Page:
Since 2009, local food banks and pantries have joined forces to raise money and collect pounds of food for the annual Payson Area Food Drive.

Why the big push?

Chuck Proudfoot, the coordinator of the food drive, estimates at any given time, 400 families suffer from food insecurity.

“We’re running about 450 families a month assessing food pantries,” he said.

Proudfoot also has a very good idea who the average food bank client is and why they need help.

“We asked every client that came in what were the issues that brought them to the food bank — we have names going back 15 years,” he said. “The average client is on food assistance around nine months. A good 90 percent of those clients are there for one of three reasons: a health crisis, an accident that caused a loss of their job, and loss of job.”

He said lately, the Presbyterian Food Pantry has seen larger families requiring help — and this concerns him because good nutrition is critical for young children.

“We know the stress of poverty has an impact on later life,” he said.

Proudfoot said the Payson Area Food Drive started in 2009 when the effects of the 2008 economic crisis trickled down to Rim Country residents.

The food drive served to focus resources on solving the problem.

The Payson Area Food Drive runs from Nov. 1 to Super Bowl Sunday — or as it’s known in food drive circles — Souper Bowl Sunday.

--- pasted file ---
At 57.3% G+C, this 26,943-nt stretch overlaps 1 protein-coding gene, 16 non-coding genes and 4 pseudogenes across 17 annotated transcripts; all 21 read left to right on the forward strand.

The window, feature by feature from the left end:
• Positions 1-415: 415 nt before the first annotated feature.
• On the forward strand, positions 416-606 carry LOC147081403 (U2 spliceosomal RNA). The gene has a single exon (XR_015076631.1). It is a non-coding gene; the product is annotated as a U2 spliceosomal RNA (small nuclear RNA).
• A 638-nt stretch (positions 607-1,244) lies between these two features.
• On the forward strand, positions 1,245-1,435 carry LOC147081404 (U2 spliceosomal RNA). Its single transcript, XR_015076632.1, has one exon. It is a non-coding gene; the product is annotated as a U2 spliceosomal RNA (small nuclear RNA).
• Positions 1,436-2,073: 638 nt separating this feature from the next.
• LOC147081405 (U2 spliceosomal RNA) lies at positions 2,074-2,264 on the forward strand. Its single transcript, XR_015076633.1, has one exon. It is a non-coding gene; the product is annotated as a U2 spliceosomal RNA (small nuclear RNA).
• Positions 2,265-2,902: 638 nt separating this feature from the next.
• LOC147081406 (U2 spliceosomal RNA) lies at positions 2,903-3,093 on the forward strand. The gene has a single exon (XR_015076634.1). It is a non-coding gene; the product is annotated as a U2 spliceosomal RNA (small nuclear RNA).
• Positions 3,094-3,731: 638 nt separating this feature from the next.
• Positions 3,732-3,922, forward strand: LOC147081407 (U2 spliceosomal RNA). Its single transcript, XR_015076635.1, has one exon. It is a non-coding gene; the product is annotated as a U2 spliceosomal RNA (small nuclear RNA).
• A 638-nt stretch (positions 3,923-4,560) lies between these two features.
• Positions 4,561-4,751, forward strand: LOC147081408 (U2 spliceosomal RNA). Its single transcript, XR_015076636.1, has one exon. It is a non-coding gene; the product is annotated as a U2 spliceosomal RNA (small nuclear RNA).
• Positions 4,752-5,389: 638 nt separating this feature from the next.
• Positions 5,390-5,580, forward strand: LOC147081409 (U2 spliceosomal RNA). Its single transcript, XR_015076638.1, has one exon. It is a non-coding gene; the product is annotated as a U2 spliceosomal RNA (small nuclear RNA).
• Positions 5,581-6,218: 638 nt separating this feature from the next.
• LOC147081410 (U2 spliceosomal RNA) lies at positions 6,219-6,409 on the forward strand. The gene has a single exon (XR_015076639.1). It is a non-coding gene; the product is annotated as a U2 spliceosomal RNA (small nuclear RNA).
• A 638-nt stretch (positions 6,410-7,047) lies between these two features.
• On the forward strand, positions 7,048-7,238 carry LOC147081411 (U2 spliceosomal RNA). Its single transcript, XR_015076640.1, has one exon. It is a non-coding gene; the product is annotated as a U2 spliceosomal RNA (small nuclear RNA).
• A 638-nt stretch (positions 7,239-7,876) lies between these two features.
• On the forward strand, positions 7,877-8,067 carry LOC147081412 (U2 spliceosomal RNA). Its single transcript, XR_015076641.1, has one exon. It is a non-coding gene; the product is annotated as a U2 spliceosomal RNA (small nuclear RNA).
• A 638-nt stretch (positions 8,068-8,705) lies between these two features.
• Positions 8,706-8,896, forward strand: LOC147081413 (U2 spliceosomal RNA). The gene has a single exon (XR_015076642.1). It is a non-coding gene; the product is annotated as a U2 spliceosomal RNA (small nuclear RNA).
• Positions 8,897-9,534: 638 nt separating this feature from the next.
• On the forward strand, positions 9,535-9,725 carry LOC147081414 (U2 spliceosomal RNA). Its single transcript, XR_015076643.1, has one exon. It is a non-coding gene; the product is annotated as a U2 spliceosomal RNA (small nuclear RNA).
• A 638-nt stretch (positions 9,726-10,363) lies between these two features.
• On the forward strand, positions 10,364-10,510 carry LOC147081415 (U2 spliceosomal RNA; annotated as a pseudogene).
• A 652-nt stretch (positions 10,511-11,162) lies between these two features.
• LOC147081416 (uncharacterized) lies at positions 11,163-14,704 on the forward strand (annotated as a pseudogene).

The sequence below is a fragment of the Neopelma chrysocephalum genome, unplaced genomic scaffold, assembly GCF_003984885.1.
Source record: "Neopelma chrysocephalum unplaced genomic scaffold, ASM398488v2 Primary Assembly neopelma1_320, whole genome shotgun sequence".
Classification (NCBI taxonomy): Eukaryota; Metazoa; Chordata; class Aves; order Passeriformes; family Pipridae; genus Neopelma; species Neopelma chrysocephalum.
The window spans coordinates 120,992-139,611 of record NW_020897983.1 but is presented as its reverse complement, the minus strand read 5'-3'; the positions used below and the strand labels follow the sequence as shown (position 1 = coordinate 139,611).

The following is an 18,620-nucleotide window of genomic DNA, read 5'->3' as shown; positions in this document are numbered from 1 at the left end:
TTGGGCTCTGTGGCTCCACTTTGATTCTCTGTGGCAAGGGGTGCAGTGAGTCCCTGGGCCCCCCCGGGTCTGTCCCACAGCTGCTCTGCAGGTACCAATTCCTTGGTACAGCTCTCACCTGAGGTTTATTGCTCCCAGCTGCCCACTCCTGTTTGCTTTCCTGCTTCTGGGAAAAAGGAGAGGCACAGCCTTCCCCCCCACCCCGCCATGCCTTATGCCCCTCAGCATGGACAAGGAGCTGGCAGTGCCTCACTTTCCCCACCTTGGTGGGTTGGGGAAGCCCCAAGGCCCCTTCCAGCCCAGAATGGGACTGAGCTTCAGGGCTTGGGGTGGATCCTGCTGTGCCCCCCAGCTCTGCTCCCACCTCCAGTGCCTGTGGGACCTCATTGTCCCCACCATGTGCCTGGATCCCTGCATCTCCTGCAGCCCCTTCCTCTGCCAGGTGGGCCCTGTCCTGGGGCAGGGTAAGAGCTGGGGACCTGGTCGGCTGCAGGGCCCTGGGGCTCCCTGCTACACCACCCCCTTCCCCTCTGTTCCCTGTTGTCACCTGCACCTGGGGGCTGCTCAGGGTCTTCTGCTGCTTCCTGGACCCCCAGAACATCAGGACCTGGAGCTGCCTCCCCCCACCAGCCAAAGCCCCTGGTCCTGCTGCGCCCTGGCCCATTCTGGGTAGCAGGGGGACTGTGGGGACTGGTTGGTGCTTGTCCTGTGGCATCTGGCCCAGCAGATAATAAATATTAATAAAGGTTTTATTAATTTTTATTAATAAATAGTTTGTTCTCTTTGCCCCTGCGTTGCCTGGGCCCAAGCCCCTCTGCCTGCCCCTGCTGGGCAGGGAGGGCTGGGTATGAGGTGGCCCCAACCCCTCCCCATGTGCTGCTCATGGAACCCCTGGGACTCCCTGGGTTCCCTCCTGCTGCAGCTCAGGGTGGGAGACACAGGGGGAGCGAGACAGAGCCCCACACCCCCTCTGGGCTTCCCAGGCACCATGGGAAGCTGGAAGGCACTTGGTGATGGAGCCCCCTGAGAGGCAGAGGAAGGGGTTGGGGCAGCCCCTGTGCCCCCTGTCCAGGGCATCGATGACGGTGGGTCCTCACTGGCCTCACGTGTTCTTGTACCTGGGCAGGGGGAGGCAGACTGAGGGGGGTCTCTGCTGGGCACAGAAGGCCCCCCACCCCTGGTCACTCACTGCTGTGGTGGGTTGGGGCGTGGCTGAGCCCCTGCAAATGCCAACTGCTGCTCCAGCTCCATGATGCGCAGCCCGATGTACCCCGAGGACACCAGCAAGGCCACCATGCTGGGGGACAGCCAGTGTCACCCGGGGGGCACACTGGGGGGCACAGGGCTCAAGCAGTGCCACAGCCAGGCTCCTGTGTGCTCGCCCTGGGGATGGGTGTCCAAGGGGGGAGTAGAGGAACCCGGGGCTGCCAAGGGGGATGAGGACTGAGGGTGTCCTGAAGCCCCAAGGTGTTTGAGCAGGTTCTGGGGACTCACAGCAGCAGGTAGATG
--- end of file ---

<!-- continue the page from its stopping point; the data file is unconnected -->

“A church back East got soup and raised money during Super Bowl Sunday for local charities,” he said.

Since Souper Bowl Sunday started in 1990, the movement has spread nationwide to places like Rim Country, raising thousands of dollars to help alleviate hunger.

Proudfoot hopes the food and money raised this year will keep pantry shelves full until the spring.

Already, local Rim Country real estate agents have collected food and money to help out, but not as much as usual.

Diana Atchley of the Central Arizona Board of Realtors said due to glitches, the Realtors only had one month to push for the food drive.

Two Realtors have decided to keep up the pressure, though — Cliff Potts of Berkshire Hathaway and Wendy Larchick of Keller Williams At the Rim Team.

Look for donations boxes there.

With the addition of the Realtors’ contributions, Proudfoot has high hopes.

“The drive that we are starting now will probably carry us through April in a warehouse the city provides to store canned goods,” he said.

He said the money people donate helps the pantries purchase additional food from United Food Bank such as federal commodities.

“The federal commodities can be chicken, blueberries, cheese — one time it was beef (another) time it was ground turkey,” he said.

This year, the Payson Area Food Drive has the following goals:

• 30,000 pounds of food

• $50,000 in cash

So far, the food drive has reached its goals each year.

Yet each year, Proudfoot holds his breath. He never knows if the drive will fulfill the commitment food pantries have made to Rim Country families.

“Not one family has been turned away from a pantry because of lack of food, but we have come really close sometimes,” said Proudfoot.

But he believes in this community.

“It’s a faith thing,” he said.

For more information, call 928-970-3547 and leave a message.

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